"A triply fascinating book that contains original research and interpretations full of insight."New Scientist
"Shermer brings Wallace into the light."Psychology Today
"An ambitious enterprise that will interest, excite, and maybe even infuriate a wide variety of readers."Thomas Soderqvist, Science
"In this dazzling new biography, Alfred Russell Wallace at last comes out from behind Darwin's shadow and is given his due. As a leading figure in evolutionary theory, an astute social philosopher, committed political activist, hopeless dreamer, geographical explorer. much loved friend, anthropologist and spiritualist, he certainly deserves a fresh and full biographical study that does justice to his fascinating personality. Michael Shermer has written a wonderful account of Wallace's life and the varied times through which he lived. This is also biography with a purpose. Shermer asks how some thinkers can break out of the conventional mold while others do not. The answers lie in a provocative combination of history, biography, psychology and sociology...that is sure to generate much comment."Janet Browne, Wellcome Trust Centre for the History of Medicine at University College London, author of Darwin: Voyaging
"The author and the subject of this wonderful book have much in common. Both refuse to swim with the tide, both insist on judging the facts for themselves, neither is moved one tit or jottle by the opinion of the general public, both have an innocence and joy of life that protects them from the hurts of others. There is a moral purity combined with a fierce intelligence that characterizes both Alfred Russel Wallace and Michael Shermer, and it took the one to understand and write about the other. I recommend this book very highly indeed. It is a joy and privilege to spend time with two such men."Michael Ruse, author of Can a Darwinian be a Christian?: The Relationship between Science and Religion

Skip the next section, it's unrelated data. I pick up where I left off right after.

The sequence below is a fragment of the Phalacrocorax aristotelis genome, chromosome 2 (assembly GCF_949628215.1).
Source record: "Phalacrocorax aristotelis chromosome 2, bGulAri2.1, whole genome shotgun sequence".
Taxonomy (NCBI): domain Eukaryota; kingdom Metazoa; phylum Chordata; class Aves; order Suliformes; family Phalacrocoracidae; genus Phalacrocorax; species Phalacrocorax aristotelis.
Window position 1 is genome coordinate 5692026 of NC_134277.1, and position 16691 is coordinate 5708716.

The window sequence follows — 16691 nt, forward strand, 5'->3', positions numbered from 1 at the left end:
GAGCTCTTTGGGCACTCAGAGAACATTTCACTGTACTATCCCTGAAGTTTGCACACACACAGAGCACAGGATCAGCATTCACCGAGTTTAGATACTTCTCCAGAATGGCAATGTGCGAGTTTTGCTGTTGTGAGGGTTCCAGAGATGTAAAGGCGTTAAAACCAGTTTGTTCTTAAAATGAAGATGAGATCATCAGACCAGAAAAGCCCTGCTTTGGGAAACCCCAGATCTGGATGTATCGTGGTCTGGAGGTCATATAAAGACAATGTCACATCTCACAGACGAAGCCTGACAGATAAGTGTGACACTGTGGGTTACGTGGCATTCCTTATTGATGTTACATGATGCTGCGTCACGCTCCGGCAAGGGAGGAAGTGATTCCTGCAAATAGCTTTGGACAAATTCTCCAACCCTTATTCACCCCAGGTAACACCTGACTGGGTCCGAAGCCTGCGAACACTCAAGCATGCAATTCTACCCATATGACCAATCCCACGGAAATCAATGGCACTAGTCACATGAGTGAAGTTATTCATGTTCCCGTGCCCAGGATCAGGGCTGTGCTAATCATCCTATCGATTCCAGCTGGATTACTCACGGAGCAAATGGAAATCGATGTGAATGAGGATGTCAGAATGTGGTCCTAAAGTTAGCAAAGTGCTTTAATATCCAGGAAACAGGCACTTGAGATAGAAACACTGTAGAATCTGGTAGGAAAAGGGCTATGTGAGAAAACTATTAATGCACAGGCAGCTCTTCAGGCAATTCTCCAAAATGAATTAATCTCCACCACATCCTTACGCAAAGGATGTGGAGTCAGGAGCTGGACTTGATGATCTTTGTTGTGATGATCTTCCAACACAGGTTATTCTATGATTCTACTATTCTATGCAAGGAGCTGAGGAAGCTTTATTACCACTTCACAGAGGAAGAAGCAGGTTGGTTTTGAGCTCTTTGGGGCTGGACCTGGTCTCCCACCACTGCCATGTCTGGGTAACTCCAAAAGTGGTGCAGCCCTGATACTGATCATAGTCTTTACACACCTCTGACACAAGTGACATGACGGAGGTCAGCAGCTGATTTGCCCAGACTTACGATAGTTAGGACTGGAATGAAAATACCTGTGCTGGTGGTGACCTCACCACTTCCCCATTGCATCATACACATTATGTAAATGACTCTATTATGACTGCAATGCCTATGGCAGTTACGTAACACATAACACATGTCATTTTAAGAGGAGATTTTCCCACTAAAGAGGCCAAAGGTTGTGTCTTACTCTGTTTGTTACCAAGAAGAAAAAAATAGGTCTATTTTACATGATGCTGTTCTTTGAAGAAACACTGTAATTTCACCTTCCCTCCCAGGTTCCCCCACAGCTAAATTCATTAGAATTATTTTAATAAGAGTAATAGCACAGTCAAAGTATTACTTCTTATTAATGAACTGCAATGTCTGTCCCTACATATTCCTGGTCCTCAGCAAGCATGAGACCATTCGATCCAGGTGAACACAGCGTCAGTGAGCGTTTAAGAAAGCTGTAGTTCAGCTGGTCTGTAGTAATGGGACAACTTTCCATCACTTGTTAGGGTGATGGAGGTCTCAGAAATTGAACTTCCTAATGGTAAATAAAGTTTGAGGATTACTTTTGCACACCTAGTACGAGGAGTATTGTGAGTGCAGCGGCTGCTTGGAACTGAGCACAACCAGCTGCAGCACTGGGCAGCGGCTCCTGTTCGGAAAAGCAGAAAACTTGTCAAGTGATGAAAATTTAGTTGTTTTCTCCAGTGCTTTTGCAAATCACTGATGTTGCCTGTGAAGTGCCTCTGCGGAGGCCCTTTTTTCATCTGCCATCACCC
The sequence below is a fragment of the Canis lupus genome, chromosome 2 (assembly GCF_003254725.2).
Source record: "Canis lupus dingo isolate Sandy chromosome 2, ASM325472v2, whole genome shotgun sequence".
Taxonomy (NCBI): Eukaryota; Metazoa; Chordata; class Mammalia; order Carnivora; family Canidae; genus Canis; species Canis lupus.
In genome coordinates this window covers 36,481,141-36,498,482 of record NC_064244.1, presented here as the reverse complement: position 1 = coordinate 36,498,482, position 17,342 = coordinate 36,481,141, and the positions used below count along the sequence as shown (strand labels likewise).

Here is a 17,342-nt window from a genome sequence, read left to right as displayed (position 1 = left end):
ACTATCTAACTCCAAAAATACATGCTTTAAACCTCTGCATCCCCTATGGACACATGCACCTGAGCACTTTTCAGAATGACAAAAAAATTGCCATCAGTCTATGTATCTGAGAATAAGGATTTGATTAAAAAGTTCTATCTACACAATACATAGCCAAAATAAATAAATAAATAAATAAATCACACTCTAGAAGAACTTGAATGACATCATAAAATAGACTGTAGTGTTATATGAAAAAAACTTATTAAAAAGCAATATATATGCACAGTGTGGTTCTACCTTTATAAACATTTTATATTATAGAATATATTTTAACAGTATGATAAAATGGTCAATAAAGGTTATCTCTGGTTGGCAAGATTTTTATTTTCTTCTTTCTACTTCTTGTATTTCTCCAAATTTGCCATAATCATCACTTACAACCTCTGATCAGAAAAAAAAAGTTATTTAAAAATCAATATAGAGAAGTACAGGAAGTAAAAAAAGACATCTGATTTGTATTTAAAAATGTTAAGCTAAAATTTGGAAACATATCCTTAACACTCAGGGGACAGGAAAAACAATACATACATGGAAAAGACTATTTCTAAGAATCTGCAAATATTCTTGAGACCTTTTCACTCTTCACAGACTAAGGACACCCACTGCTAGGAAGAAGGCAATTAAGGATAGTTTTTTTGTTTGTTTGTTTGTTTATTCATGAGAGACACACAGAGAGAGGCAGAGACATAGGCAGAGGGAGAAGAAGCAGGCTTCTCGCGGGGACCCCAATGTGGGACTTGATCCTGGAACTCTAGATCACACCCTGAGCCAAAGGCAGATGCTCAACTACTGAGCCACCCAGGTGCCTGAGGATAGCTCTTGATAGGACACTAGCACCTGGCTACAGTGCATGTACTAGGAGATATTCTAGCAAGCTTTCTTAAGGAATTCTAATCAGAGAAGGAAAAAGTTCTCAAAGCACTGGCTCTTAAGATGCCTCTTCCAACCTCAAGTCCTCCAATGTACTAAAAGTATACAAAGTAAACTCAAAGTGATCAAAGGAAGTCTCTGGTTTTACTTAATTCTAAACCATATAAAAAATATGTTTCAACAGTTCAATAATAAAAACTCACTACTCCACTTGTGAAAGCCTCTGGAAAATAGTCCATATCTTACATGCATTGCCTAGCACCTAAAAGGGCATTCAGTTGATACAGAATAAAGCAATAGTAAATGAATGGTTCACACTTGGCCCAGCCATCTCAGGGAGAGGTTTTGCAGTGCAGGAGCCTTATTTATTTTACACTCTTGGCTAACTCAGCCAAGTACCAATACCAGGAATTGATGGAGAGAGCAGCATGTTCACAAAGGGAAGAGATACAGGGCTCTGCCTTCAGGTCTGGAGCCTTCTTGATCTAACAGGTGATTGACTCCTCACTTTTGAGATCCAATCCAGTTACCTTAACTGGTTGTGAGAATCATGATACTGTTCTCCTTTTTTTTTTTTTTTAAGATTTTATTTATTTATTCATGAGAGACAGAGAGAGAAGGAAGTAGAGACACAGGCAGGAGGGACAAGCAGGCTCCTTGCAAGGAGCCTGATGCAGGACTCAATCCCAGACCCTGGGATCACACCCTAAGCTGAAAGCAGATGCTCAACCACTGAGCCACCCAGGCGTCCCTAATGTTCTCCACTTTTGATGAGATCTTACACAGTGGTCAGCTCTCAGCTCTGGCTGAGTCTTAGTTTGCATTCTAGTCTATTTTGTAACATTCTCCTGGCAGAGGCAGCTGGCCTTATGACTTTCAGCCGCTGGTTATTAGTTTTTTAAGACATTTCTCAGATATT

"Shermer does an outstanding job, painting a psychologically sensitive portrait of the heretic personality that made Wallace prone to investigate unusual claims, and to commit to and stand by them in the absence of substantial evidence in their favor."Oren Solomon Harman, American Scientist
Why, then, are science and religion at loggerheads? The answer can be found in an excellent new book on the man who also discovered natural selection (and who pushed Darwin into publication). In Darwin's Shadow, a biography of Alfred Russel Wallace by Michael Shermer, the founder and editor of Skeptic magazine, tells us about someone who was both a great scientist and also much given to religious speculation and commitment. After making his great discovery, Wallace became enthused with spiritualism, believing that everything -- including the course of evolution up to humans -- is guided by unseen forces, and that a full account of life and its purposes must make reference to the unknown and unfathomable. Horrified, the regular scientists around Darwin pushed Wallace out of the scientific community. They were happy to get him a state pension, but they were damned if they were going to let him belong to the club. He was refused job after job, and had to make his living marking exam papers and writing popular books.